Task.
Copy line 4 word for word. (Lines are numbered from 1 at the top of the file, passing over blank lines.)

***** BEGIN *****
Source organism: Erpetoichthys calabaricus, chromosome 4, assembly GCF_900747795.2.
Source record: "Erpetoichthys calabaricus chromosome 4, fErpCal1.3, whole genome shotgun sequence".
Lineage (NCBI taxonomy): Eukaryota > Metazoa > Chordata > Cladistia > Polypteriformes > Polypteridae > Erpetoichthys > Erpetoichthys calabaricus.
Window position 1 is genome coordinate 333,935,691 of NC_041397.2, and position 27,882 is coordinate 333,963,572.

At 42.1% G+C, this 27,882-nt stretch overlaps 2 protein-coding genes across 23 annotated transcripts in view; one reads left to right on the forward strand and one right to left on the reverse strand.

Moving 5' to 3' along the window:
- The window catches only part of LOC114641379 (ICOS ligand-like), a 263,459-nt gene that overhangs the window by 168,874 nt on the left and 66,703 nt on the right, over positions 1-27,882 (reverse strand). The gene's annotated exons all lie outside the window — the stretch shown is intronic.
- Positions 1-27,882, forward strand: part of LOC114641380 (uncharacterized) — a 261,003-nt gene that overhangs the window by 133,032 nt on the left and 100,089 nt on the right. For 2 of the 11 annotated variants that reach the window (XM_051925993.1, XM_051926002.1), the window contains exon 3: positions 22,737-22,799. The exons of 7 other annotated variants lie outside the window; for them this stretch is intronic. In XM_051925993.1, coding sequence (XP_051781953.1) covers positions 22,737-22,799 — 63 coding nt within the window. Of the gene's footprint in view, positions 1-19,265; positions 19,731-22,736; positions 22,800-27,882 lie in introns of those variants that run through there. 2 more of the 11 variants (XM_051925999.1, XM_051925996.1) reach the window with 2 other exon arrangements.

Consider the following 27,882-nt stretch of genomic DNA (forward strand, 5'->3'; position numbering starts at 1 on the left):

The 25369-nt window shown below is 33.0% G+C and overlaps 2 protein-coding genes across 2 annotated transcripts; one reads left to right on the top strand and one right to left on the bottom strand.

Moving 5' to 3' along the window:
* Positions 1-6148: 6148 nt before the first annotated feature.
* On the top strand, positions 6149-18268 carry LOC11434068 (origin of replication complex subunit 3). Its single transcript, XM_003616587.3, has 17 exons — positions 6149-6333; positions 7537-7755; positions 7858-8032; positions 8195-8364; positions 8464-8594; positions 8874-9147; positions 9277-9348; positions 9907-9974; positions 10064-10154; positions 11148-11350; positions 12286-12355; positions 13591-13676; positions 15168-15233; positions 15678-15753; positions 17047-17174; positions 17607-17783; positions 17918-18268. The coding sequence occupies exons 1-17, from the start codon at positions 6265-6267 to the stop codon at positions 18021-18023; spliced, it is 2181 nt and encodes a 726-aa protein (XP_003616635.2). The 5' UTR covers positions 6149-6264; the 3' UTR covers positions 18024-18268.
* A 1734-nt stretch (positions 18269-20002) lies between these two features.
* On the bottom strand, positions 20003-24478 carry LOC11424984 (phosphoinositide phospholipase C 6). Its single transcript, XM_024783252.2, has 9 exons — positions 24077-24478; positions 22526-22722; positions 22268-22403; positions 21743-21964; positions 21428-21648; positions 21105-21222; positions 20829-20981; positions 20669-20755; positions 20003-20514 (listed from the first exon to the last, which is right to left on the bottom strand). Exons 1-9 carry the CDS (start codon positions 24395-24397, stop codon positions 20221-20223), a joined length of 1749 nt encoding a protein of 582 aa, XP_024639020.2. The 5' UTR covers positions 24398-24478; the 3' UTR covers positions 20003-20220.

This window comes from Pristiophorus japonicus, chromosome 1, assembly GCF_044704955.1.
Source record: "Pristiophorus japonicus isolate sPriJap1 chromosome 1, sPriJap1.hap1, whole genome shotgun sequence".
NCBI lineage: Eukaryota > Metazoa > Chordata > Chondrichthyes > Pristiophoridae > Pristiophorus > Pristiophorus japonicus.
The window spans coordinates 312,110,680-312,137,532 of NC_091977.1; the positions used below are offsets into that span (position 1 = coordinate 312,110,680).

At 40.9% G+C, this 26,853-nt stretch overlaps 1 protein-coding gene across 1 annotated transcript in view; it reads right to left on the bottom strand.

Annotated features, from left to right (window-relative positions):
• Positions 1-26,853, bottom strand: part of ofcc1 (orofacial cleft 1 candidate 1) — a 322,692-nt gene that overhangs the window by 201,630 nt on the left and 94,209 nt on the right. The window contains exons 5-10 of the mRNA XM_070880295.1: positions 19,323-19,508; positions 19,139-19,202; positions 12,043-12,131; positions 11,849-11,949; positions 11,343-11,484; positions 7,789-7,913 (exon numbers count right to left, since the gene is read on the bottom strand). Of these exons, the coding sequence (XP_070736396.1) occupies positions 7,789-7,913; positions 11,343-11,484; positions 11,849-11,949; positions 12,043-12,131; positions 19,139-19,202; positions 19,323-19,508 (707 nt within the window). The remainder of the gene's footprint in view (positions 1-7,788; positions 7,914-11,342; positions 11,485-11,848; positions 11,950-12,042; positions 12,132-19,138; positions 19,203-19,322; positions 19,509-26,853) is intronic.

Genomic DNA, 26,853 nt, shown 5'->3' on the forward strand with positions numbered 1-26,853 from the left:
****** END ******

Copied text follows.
Window position 1 is genome coordinate 333,935,691 of NC_041397.2, and position 27,882 is coordinate 333,963,572.